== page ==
October 1997, Volume 47, Issue 10

Original Article

Sero-Diagnosis of Human Brucellosis Among TB Suspected Patients

Ali Abbas Qazilbash  ( Department of Biological Sciences, Quaid-i-Azam University, Islamabad. )
Abdul Bari  ( Department of Biological Sciences, Quaid-i-Azam University, Islamabad. )

Abstract

In order to verify the frequency of human brucellosis among a TB suspected population, a study was conducted on the basis of sero- diagnosis of a total of 229 blood samples from TB suspected patients. Serological tests carried out were slide and semi- quantitative agglutination tests. Of the tested samples, 44(19.21%) were SAT positive and of these, 28(12.23%) were positive for the semiquantitative agglutina­tion test. Twelve (42.86%) had a brucella titer of 1:80; 14 (50%) had a brucella titer of 1:160 and 2 (7.14%) had a titer of 1:320. The majority of patients positive for brucellosis, exhibiting sero- agglutination titers ranging between 1:40 and 1:320, were of rural background. However, 35.72% persons positive for brucella antibody with titer of 1:160 were from urban localities. Fever (84.48%), headache/dizziness (71.43%) and weakness/fatigue (46.43%) were the most common presenting symptoms among the brucellosis positive patients. The frequency of brucellosis among these TB suspected patients was found to be higher in women (73.91%), as compared to men (52.38%)(JPMA 47:243, 1997).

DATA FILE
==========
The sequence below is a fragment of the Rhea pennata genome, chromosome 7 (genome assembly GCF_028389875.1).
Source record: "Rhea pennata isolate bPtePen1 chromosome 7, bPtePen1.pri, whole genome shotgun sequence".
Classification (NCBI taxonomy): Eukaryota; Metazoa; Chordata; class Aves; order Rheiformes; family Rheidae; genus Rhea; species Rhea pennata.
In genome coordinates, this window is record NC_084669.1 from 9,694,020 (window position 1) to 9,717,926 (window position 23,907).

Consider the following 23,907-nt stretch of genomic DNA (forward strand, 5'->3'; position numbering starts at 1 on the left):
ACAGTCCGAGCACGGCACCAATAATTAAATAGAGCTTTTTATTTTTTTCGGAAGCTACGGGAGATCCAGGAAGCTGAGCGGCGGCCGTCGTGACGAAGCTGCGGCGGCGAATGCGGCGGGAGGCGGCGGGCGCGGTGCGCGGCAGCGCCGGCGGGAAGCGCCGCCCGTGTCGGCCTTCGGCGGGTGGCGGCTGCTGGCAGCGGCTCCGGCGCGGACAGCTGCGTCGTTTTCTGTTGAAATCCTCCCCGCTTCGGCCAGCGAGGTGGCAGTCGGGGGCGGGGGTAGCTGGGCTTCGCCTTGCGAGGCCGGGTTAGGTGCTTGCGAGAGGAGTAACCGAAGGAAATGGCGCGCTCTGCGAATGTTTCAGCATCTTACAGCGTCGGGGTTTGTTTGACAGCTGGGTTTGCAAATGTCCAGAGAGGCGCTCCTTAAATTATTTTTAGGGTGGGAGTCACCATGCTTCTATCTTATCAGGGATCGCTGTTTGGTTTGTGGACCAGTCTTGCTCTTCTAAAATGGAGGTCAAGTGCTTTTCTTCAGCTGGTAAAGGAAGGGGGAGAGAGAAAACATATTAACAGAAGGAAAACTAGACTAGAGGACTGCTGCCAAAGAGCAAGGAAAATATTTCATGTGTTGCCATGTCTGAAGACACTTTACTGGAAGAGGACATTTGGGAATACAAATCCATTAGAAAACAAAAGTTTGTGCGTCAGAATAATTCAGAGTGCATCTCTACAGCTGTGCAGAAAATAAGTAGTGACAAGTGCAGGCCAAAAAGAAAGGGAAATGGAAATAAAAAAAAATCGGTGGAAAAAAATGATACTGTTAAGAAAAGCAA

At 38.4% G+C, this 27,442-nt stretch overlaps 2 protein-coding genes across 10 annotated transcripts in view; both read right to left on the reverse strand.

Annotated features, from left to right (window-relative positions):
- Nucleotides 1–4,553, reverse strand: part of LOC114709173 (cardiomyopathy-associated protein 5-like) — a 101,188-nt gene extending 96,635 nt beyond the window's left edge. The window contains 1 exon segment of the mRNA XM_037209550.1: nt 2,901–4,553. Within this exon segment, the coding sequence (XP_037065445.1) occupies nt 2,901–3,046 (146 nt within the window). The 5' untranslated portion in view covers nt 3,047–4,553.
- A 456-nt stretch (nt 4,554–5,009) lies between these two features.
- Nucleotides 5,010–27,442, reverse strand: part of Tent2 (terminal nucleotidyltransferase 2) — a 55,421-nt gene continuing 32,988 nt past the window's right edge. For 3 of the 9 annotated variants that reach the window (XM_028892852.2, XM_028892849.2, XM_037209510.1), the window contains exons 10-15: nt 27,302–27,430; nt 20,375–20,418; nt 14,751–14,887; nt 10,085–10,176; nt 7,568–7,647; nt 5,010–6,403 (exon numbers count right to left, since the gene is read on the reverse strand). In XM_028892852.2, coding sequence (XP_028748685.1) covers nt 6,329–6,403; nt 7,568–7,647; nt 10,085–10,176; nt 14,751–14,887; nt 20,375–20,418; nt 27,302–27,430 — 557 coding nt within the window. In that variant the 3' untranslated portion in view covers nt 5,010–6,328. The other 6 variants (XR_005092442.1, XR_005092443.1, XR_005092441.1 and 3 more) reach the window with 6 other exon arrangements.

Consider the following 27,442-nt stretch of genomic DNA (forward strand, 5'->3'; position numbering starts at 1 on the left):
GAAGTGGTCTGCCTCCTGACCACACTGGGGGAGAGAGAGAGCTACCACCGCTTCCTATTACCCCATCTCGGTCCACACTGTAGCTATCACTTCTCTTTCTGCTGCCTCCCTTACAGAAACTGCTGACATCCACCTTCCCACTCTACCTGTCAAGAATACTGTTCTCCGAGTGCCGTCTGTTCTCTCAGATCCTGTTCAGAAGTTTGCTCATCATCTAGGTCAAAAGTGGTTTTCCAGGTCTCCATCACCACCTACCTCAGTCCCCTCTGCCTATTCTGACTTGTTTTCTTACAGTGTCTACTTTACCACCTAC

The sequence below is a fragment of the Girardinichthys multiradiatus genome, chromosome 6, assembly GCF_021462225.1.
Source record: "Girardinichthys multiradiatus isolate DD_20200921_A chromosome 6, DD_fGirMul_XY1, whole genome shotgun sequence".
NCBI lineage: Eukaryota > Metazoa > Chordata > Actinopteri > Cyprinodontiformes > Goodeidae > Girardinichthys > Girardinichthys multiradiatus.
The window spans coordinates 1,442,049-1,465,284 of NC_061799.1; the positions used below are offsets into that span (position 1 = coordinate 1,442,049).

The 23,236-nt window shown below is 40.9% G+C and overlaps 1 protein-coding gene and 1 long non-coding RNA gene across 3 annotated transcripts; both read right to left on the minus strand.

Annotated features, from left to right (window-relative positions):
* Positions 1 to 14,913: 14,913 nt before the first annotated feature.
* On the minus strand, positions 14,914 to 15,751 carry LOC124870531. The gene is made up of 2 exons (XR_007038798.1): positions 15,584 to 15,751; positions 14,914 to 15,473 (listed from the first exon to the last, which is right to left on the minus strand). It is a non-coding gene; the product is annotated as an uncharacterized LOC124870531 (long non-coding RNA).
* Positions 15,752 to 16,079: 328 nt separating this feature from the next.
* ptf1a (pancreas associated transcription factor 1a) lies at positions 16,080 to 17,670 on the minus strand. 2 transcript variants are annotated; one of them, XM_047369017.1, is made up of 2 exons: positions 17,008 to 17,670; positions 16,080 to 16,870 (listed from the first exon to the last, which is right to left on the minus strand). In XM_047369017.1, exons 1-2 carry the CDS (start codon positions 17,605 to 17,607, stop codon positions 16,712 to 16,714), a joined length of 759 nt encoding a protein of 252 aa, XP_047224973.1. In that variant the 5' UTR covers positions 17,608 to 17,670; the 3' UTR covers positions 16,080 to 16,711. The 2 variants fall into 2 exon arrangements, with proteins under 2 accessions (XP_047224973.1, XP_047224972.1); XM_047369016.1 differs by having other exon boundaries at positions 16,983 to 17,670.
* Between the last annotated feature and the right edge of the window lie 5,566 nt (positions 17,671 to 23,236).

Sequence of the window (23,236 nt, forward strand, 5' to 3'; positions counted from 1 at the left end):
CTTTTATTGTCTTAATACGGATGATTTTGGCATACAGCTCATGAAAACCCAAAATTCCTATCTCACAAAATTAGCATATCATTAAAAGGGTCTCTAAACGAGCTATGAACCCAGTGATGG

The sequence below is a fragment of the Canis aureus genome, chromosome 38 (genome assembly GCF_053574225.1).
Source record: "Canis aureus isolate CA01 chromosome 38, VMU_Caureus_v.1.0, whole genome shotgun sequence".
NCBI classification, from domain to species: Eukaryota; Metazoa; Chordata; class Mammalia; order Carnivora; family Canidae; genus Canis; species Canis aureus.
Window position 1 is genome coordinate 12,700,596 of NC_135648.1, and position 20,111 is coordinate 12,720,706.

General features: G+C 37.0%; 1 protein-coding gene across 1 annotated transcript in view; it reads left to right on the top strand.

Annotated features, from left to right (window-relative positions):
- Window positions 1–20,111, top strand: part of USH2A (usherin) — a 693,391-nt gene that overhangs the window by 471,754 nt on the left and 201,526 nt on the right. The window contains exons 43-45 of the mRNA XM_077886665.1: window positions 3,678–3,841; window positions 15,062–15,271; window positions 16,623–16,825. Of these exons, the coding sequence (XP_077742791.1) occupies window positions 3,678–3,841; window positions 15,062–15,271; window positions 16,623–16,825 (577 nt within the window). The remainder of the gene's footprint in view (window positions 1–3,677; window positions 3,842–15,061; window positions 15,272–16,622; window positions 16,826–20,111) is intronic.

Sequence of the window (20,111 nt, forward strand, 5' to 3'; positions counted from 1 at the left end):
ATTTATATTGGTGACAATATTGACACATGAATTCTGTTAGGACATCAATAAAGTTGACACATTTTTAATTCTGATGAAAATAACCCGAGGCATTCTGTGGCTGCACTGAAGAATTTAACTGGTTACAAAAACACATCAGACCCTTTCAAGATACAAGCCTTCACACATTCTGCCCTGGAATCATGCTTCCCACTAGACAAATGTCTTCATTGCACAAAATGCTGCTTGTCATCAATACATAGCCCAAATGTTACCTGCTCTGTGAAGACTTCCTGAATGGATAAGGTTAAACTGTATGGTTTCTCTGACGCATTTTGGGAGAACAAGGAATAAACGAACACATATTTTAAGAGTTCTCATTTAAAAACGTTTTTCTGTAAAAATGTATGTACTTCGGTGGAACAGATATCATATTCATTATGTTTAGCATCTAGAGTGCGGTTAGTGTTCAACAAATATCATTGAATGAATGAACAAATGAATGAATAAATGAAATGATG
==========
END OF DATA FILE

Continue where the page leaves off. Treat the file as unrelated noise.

Introduction

Brucellosis is a bacterial disease which affects about 500,000 individuals worldwide each yeat It is also a disease of animals and causes significant losses among livestock, therefore, is one of the most distressing and economically ravaging zoonotic disease of immense public health importance. Its incidence in humans and livestock has been reported in many countries1. The primary hosts of Brucella species are cattle, goats, sheep, swine and dogs. During infection in animals, the blood, spleen, liver and kidneys carry the pathogen. Brucella is also localized in the pregnant uterus, causing abortion and in the mammary glands where the organisms are shed in the milk2. The established mode of transmission of Brucella spp. to humans occurs usually through direct contact with infected animals ortheircarcasses, or by ingestion of unpasteunzed milk or dairy products from infected animals3. Airborne transmission is thought to occur by contaminated aerosols in meat packing plants and laboratories4. Brucellosis is a zoonosis with protean multisystem manifestations, classically referred to asadisease of farmers, meat handlers and persons who drink raw milk from infected animals and consume infected carcasses. Brucellosis presents a set of approximately 150 symptoms with the major manifestations like, undulating fever, sweating, chills, cough, lassitude, malaise, gastritis, weight loss/anorexia, dizziness, arthritis and backache5.